2. Instead, when the first wave arrived and politicians acknowledged that nothing was prepared, panic ensued. The export of masks and protective clothes to European countries in need, such as Italy and Switzerland, was forbidden. National egoism gained, European solidarity lost. Politicians were in a frenzy.
3. Too late and too expensive, the procurement of FFP2 masks became another disaster. Some politicians got involved and were bribed to award contracts to undeserving suppliers who could not fulfil the orders.
4. A ‘Corona-App’ was developed, following the best practice examples of South Korea and Taiwan, at a cost of about 20,000,000€. It turned out to be an expensive flop. Even now local health departments aren’t able to follow chains of infection quickly. Why? Because our bureaucrats still operate with pen and paper. We call this Zettelwirtschaft. You will think I am joking but many of these people still communicate with each other and with us citizens by letter and by fax. In the middle of a pandemic!
5. Testing became a very important tool in the pandemic: the government organized a task force but there was little co-ordination. Companies, kindergartens, schools and others were left on their own to work out how to test their staff and students.
6. Old people are the most vulnerable to Covid-19. Many of them live in nursing homes. The government could have used the period of low infections last summer to work out how best to protect old people from the second wave. Tests were available; they only had to be purchased. But bureaucracy slowed the decision-making to a snail’s pace. Zettelwirtschaft!
7. Great Britain is analysing the virus in order to understand it better and detect mutants. Germany could have learned from this best practice. Instead shops and restaurants have been closed without anyone knowing how or why infections occur.
8. The procurement of vaccines was handled by the EU Commission. Another complete failure. Not enough vaccines were ordered and were ordered too late because European politicians wanted to save money.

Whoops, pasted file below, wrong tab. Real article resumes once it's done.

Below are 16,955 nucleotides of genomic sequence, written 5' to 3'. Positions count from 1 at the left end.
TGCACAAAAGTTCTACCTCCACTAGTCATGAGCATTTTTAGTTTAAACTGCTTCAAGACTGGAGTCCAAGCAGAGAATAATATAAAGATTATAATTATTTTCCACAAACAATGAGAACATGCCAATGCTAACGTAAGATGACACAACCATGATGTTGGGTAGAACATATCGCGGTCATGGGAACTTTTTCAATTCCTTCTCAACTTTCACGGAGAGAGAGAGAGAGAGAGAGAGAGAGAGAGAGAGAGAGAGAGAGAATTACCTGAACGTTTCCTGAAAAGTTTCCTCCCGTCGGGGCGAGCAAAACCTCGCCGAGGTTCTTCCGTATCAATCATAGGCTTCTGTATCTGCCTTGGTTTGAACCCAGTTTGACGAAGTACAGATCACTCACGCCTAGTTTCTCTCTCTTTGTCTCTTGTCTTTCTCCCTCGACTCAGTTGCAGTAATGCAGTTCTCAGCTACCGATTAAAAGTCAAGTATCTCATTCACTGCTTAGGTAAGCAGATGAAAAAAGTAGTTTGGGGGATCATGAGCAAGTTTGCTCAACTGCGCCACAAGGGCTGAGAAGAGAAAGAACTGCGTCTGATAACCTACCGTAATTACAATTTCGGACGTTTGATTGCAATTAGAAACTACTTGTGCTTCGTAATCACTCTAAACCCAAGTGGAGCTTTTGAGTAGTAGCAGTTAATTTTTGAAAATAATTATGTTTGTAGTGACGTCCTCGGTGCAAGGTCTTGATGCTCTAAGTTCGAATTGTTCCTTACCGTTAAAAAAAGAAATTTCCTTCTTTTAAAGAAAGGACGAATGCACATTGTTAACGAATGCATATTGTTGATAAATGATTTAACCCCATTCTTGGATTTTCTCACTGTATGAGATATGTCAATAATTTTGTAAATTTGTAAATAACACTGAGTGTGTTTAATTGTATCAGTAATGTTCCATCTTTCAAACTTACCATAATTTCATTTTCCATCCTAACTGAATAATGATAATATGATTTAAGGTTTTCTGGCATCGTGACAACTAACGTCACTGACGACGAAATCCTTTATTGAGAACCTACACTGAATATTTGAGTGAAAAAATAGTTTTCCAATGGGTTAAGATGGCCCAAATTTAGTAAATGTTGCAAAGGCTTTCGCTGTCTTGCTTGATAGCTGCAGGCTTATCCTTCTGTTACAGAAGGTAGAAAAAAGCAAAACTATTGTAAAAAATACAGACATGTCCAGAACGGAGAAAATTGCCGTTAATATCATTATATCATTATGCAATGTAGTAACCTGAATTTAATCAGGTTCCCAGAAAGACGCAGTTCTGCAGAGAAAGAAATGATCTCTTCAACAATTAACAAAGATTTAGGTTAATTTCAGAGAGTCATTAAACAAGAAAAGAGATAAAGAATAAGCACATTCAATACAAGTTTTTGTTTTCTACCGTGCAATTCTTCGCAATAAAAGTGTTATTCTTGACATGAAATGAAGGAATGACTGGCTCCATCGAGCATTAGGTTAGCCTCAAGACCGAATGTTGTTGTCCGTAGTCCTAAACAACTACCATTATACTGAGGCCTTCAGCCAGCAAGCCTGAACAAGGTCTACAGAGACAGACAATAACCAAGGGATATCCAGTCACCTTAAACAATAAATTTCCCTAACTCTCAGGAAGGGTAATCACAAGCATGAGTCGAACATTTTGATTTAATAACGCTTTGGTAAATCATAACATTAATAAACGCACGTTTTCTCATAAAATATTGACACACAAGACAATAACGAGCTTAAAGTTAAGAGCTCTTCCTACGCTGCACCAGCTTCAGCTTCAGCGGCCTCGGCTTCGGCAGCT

9. Germany doesn’t have sufficient production capacity to make enough vaccines itself. While Great Britain enlarged its capacity quite early, Germany hesitated to do so. Delays in delivery from outside Germany, though not the fault of the German authorities, have made the problem worse.
10. Financial assistance for stressed companies was promised by politicians and carried out by government institutions. It often took months for the bureaucrats to send the urgently needed cash injections to the right recipient. What a surprise! Have I mentioned Zettelwirtschaft before? By the way, the German government was much quicker in agreeing to lend to poorer EU countries in dire straits, such as Greece or Portugal, without asking the German taxpayer.
11. Schools didn’t take the chance of upgrading their digital equipment quickly during the first lock-down in March 2020. They got no support from the ministry of education in each state. Instead these ministries pleaded that schools stayed open, denying that there was much risk of infection. Teachers, students and parents alike were left alone to cope. Although money was available, inefficient German bureaucracy prevented the schools from taking the necessary steps to make them Covid-safe. Better ventilation, free express-tests (the Austrians stand out here) and effective masks – the list of promises is long, the list of unkept assurances is longer. At least the universities reacted smartly: during the last 12 months lectures have mostly been held online. Here efficiency still seems to exist.
12. At the moment medical doctors are not involved in the vaccination process, though this is probably about to change in April. Again, numerous discussions were held, but decisions have been postponed because not enough vaccines are available. Furthermore, the bureaucratic procedures accompanying the vaccination process are slowing its roll-out.
13. Germany refuses to learn from those east Asian countries like Taiwan, South Korea and Japan which have been...er...much more efficient and successful in combatting Coronavirus.
So, am I a typical German complainer? Yes but, as Richard would say. It’s not all bad here. We did pretty well at the beginning and for much of the last year. But we did not take advantage of this relative success. And now many Germans have become more careless and more selfish. They believe in fake news, they take part in unauthorized parties. Wearing masks is increasingly regarded as an attack on individual democratic rights and freedom. Even some politicians ignore their own rules. Many bureaucrats have tried hard to do their best. Even so they won’t take responsibility for their many mistakes and tend to blame others for them. Friedrich Nietzsche’s egoistic will dominates. Poor Immanuel Kant; his categorical imperative is going downhill. He would turn in his grave...
Can I say that we Germans are efficient? I still believe that we admire reason and efficiency. But admiring something is one thing, being it is another. Our handling of this pandemic has made me doubt that we are as rational or as efficient as we once thought we were. Maybe we will learn from our many mistakes and do better in future.
Rudi still exists though. After all, he managed to get this written (on a computer) and delivered (electronically) to his friend, Richard, on time and in budget. Budget?! What budget?